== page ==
I want to reduce the number of sonar violations in a large legacy java code-base, and it seems a "quick win" would be to update all these conditional statements to have curly brackets. This seems like an easy thing to do and I can't see why it wouldn't be readily automatable.

Does anybody know of a tool that could perform a bulk operation like this? Or why to do such a thing might be a bad idea before I go and spend the time writing something myself? If I were to write one myself what would be the best tools to use? Ideally something that is java language aware, so that I don't have to deal with formatting corner-cases and the like.

The rule is non-negotiable by the way, so this really is the best approach.

  • how should a tool determine where to put a closing bracket? – gefei Nov 11 '12 at 22:50
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    @gefai: Thats easy. The closind bracket must be placed behind the next statement, exectly as the compiler would place it. Statemens are delimitted bei ; or linebreak. Comments have te filtered out. – Christian Kuetbach Nov 11 '12 at 22:57
  • Why don't you just simply shut off that Sonar rule? Is that really the big issue in your code base? – Ira Baxter Nov 12 '12 at 0:15
  • the rule is not negotiable – robert Nov 12 '12 at 0:17

The easiest thing would be to use Eclipse and click Clean-up on the whole project. In Clean-up profile configuration select Code style tab. There you can select Use blocks in if/while/for/do statements as Always.

  • so this can just run against the entire code-base as a single operation? I could set it off and go get a coffee while it's doing its thing? sounds like the right answer if so! – robert Nov 11 '12 at 23:02
  • It depends on how big the code is and how long it takes you to drink coffee. But yes, it's a single operation for the entire code-base. – ShyJ Nov 11 '12 at 23:05
  • it will be a 'vente' at least – robert Nov 11 '12 at 23:08
  • If this works reliably for you, then it seems an easy solution, unless you are unskilled at drinking coffee. If it does not work out, I know of truly language aware tool that can do this easily and reliably. – Ira Baxter Nov 12 '12 at 0:22
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    Update before the reformatting, and check-in before making further changes. This will simplify backing out the change if necessary. – BillThor Nov 12 '12 at 3:19

First enable Control flow statement without braces in the inspection settings.

IntelliJ Idea -> Run Code Inspection -> Quick Fix (works at least in the commercial version)

  • nice one, I'll give this a look. I can target the entire 'module' in this case? – robert Nov 11 '12 at 23:03
  • Yes. IntelliJ has a lot of Inspections with Quick fix. You also can change viable.equals("constant") to "constant".equals(vriable), to avoid NPE automaticlly. – Christian Kuetbach Nov 12 '12 at 7:40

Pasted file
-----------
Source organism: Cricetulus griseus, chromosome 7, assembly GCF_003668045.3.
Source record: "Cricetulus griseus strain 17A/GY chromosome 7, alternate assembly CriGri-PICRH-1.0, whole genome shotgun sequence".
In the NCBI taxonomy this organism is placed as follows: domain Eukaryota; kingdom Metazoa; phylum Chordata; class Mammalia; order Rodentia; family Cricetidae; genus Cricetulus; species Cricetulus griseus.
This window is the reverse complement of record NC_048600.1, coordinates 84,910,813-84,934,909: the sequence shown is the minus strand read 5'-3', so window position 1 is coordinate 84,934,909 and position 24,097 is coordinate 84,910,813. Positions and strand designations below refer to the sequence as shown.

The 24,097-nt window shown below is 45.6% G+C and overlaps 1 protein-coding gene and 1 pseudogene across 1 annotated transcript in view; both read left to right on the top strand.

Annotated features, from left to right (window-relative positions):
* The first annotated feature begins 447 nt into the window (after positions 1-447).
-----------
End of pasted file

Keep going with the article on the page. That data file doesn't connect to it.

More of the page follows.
• Yeah that constant.equals(variable) pattern is a beauty.. surprised people don't use it more often! – robert Nov 12 '12 at 9:42
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    It is like Master Yoda would speak. And thats looks strange. – Christian Kuetbach Nov 12 '12 at 12:02
  • I had often thought the notion of equality in java was flawed anyway i.e. that '==' tests identity and '.equals' tests equality; in my mature years I'm thinking an 'is' operator would be better for former and '==' should call the latter – robert Nov 12 '12 at 12:55

While it is advisable to be cautious with legacy code, it is also a good thing to detect bugs in legacy code ... or at least make the bugs easier to spot.

Let us consider Brian Agnew's difficult cases:

// Case #1
if (x) doMethodA(); doMethodB();

In fact, as far as the JLS and the Java compiler are concerned, this means

if (x) doMethodA();

So when the transformer rewrites the code to:

if (x) { 

it is not changing the meaning of the code, but it is correcting a problem that is likely to cause someone to misread the code, and miss a potential bug that is in the code already; i.e. if the 2nd call is supposed to be conditional ...

// Case #2
if (x) 
    // doMethodA();

Once again, when that is rewritten, you should get:

 if (x) {
    // doMethodA();

which means the same thing as the original. Furthermore, this most likely reflects the intent of the programmer ... if the indentation is to be believed. But consider this:

// Case #2a
if (x) 
    // doMethodA();

When we rewrite that as

if (x) {
    // doMethodA();

the actual meaning of the code doesn't change, and the incorrect indentation is no longer going to mislead. If the programmer decides to uncomment the first call, he might not realize that the previous commenting out had had an unintended consequence. (The evidence was in the original indentation that we have "fixed".) But there is a potential solution; see below.

If we assume that the code transformation tool operates with a proper understanding of the syntax and semantics of Java, then it will no break anything that wasn't already broken, and it will (to a degree) make any existing brokenness more obvious to someone reading the code. To me, that is a zero-risk win, even for legacy code.

Now if we make the transformer smarter, it could detect some of the cases where the original indentation indicates a possible bug (like cases #1 and #2a above) and flag them for closer code inspection.

  • I specially like this samples because it shows the problem of 'working with the code' rather then 'looking at'. – R. van Twisk Jan 7 '14 at 14:47

This strikes me as potentially quite dangerous. Do you have comprehensive unit test coverage ?

I can see some immediately difficult cases e.g.